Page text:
Filed under: Sedan, Plants/Manufacturing, Crossover, Mazda, Subaru
Mazda6 and Subaru Tribeca - Click either image for high-res gallery
The Subaru Tribeca and Mazda6 haven't exactly set the U.S. auto market ablaze, and a report in AutoWeek (citing Japan's Nikkan Kogyo) claims that both models could meet an untimely demise.
The Tribeca has been unpopular seemingly since the day it was introduced as the B9 Tribeca, and recent sales figures show that the Subaru crossover has only found 910 new homes so far in 2011. Subaru attempted to increase interest in the CUV by giving it a new face, but buyers have been mostly unimpressed. And since other Subaru models are selling like hotcakes, the Tribeca is doing little more than taking up space at the automaker's Indiana assembly plant. The automaker has reportedly already stopped research and development on the next generation Tribeca, which definitely isn't a good sign.
While the Tribeca has been something of a sales catastrophe, the Mazda6 hasn't been quite as big of a dud, but it has serially underperformed. Mazda was looking to move about 100,000 units per year out of its Flat Rock, MI plant, but sales haven't been quite so robust. The Japanese automaker sold only 45,168 units in 2010, which has led to speculation that Mazda may quit producing the model at the facility.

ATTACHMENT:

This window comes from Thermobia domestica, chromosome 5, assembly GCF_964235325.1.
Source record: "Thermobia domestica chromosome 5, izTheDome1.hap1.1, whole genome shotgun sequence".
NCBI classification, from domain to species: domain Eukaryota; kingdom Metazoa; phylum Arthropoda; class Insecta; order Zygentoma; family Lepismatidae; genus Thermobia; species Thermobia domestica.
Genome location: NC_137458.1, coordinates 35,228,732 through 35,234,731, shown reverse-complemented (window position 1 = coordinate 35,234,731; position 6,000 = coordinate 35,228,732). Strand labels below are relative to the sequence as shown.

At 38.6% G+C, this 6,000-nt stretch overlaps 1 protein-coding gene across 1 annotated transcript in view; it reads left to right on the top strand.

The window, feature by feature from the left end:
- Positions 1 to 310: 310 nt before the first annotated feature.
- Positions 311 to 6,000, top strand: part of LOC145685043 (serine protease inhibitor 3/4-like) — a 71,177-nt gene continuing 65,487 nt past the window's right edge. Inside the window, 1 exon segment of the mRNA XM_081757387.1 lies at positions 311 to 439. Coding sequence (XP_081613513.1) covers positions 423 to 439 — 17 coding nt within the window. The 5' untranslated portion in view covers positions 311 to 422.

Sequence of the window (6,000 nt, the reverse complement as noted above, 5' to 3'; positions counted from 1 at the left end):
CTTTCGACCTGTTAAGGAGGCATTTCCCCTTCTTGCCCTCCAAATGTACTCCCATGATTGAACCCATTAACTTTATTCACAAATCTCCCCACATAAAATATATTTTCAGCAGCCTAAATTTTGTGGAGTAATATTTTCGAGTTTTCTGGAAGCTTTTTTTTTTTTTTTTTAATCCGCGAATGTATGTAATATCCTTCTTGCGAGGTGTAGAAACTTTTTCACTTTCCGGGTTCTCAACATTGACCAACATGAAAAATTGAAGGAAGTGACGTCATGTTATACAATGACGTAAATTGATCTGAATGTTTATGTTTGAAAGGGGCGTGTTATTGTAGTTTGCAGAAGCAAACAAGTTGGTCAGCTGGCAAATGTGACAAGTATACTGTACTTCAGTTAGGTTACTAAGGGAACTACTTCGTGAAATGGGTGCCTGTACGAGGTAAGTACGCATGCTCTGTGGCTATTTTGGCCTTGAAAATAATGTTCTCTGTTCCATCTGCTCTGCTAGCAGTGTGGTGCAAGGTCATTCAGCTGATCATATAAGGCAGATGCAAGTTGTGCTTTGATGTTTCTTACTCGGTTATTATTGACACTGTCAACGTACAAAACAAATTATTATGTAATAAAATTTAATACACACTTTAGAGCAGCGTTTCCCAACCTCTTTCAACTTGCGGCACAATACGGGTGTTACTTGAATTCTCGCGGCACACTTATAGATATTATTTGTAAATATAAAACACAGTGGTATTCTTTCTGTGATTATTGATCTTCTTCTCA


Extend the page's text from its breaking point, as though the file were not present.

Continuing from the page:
Mazda hasn't divulged any plans regarding the 6, but speculation is that the automaker could move out of Flat Rock altogether, leaving the facility to Ford, which produces the Mustang at the plant. One rumor has Mazda moving to a new facility in Mexico, where labor costs are much lower than in the States.
If Subaru opts to stop making the Tribeca in the U.S., the CUV is likely dead forever. That's not necessarily the case with the Mazda6, though, as Mazda could potentially import the mid-size sedan from other markets. Neither Subaru or Mazda have announced any plans about either vehicle or their production plans in North America.Mazda6, Subaru Tribeca headed for the exit ramp? originally appeared on Autoblog on Tue, 10 May 2011 11:30:00 EST. Please see our terms for use of feeds.
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